It is an established fact that Pakistan is well below its economic potential. A nation of 220 million hard-working, creative workers shouldn’t be limited to a GDP that’s less than the market capitalization of one of the world’s 30 largest companies and hampered by a slower rate of economic growth than most of its regional peers. .
It’s not always the case. Until 2007, Pakistan was seen as a potential leader in the next generation of growing economies. This expectation was largely based on the promise of reforms that would unlock higher productivity and the growth that would follow. Some, like Vietnam, have continued to realize this potential while others, including Pakistan, have struggled to realize it. The main reason is that successive governments have not implemented a significant reform program.
The starting point for reversing this underperformance is to provide certainty about our economic objectives and the reform agenda to achieve them. The goal, at a minimum, should be a country that can live within its means and has a sustainable path to prosperity for its people. The IMF provides a particular view, based on the “Washington Consensus”, of what these reforms should be and their subsidized financial support depends on their implementation.
An open market economy needs competent regulators.
The government’s position suggests that it enters the IMF program under duress. This leaves stakeholders in a state of uncertainty about the reform agenda, knowing that the government may abort this agenda, as has happened previously, without offering a credible alternative. This uncertainty is at the very heart of our weak FDI, high currency volatility and other problems.
FDI flows are fungible and investments become uncompetitive once Pakistan’s macroeconomic uncertainty is factored into the cost of capital and other financial variables. Similarly, the ability to manage a floating exchange rate relies less on foreign exchange reserves than on the markets’ belief that the country is moving in a trajectory that justifies the band in which the currency is supposed to float. The case of the pound sterling leaving the ERM (European Exchange Rate Mechanism) in 1992 is a famous example.
The underlying assumption of most of the proposed reforms is that our path to prosperity is through an open market economy. This is absolutely correct because the historical record is clear. No closed economy (as is the case today in Pakistan with one of the lowest trade-to-GDP ratios) has ever generated lasting prosperity for its people. However, an open market economy requires capable regulators and competent engagement with the outside world.
The challenge is that sufficient capacity in a small closed economy turns out to be totally insufficient when it comes to dealing with sophisticated international counterparties. The consequences of these limitations at the macro level are obvious and have led to a dispute between Reko Diq, Karkey, IPPs, etc. costing the country billions in arbitration, lost investments and immense reputational damage. Nor have we deployed our forces to build mutually beneficial and balanced economic relations with other countries. This capability gap will also affect our ability to execute our policy on geoeconomics, which is a matter of national security.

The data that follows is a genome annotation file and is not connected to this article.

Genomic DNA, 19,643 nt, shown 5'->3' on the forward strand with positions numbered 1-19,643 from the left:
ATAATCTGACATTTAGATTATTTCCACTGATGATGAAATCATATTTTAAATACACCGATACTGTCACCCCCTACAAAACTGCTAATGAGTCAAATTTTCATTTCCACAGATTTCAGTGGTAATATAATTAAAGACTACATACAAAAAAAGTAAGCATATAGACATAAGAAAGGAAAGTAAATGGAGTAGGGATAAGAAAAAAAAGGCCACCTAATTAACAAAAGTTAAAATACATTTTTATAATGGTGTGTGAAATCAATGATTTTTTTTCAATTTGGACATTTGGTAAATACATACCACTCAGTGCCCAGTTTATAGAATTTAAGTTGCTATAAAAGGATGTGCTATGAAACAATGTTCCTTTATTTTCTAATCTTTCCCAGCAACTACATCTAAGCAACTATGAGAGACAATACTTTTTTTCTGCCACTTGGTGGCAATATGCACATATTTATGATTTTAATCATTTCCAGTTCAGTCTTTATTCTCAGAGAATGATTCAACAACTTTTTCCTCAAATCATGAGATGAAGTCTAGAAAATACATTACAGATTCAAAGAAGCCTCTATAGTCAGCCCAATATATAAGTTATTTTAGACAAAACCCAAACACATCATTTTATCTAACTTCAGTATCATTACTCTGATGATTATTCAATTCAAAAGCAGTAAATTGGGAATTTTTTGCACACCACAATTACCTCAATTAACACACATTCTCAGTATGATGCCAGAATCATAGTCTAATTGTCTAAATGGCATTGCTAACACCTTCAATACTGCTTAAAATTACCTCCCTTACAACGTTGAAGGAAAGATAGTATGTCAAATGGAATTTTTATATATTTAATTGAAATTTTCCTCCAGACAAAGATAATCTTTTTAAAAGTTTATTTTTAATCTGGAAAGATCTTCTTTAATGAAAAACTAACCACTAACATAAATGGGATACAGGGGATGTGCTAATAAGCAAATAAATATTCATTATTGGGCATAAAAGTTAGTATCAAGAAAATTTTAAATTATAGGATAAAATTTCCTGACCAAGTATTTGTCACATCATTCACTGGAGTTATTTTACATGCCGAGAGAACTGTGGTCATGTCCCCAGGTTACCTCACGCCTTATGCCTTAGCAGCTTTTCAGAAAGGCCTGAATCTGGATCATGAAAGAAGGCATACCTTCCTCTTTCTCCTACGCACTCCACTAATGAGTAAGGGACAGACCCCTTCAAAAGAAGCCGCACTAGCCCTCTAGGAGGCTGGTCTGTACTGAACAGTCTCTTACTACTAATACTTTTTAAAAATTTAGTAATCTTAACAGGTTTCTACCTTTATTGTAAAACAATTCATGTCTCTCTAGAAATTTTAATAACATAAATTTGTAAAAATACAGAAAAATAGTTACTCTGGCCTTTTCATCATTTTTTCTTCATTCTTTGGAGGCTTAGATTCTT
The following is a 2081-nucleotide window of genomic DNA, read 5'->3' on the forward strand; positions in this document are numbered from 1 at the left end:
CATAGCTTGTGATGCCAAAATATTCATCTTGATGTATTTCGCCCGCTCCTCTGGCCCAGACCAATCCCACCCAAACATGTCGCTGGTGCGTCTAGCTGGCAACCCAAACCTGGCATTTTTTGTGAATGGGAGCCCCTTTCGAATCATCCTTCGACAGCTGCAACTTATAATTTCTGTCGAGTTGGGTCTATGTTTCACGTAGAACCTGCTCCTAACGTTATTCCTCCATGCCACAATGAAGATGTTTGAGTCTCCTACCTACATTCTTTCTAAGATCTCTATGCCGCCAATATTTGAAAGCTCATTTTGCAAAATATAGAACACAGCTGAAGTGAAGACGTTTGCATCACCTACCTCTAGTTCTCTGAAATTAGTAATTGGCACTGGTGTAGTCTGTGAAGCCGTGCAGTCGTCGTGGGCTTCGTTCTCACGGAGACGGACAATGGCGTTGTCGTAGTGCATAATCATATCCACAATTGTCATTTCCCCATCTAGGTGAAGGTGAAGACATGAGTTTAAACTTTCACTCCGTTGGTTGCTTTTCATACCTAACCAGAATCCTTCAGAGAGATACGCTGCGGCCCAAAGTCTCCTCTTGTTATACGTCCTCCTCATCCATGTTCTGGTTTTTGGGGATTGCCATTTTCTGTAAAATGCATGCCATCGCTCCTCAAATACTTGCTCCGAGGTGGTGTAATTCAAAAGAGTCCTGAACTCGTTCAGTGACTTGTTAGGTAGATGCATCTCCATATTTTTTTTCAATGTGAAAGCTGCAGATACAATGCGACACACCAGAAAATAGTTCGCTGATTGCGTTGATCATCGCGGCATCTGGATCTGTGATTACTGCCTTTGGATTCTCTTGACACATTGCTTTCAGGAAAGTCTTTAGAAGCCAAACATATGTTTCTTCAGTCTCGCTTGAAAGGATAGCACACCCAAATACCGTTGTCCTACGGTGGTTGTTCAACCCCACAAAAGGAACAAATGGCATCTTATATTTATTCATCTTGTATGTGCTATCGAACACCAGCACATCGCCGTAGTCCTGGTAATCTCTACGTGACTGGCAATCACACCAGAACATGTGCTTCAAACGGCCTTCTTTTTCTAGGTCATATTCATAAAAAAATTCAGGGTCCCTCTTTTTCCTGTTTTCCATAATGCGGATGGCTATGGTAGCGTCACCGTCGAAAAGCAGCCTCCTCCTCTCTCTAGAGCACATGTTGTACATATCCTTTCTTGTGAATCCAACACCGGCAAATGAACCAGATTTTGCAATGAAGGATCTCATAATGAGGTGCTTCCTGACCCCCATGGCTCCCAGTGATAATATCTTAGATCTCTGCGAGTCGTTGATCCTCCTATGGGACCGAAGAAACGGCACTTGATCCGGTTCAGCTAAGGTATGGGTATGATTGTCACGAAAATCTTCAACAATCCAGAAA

It is also unfair to task officials with managing these pivots of economic strategy, negotiating trade deals or aggressively marketing investment opportunities. In recent years, this lack of professional understanding has led to the deployment of political “broad words” (like trying to fix exchange rates) where a surgeon’s scalpel would have been more effective in achieving goals.
The same limitations apply at the level of individual companies, as the development opportunities and global connections offered by the international banks, large multinationals and cross-border service companies that professionally trained my generation have diminished significantly over the past two decades. This is particularly unfortunate as Pakistan has been recognized as a talent exporter by many leading multinationals in previous years. The impact of this on our ability to operate an open economy is visible today.
Finally, the world is facing a profound transition that offers tremendous opportunities and challenges, including in climate change, digital transformation, machine learning, automation, and healthcare. Pakistan is well placed in some respects to take advantage of these trends; the nascent but dynamic venture capital ecosystem bears witness to this. Positive examples, such as Saudi Arabia, are already introducing rapid reforms that take advantage of these trends. There is clearly a moment to act and that moment will pass us by if we do not react in a timely manner.
The author is a managing partner of a UK regulated company which invests in global private markets, including Pakistan. He has held management positions in large multinationals.
Posted in Dawn, February 19, 2022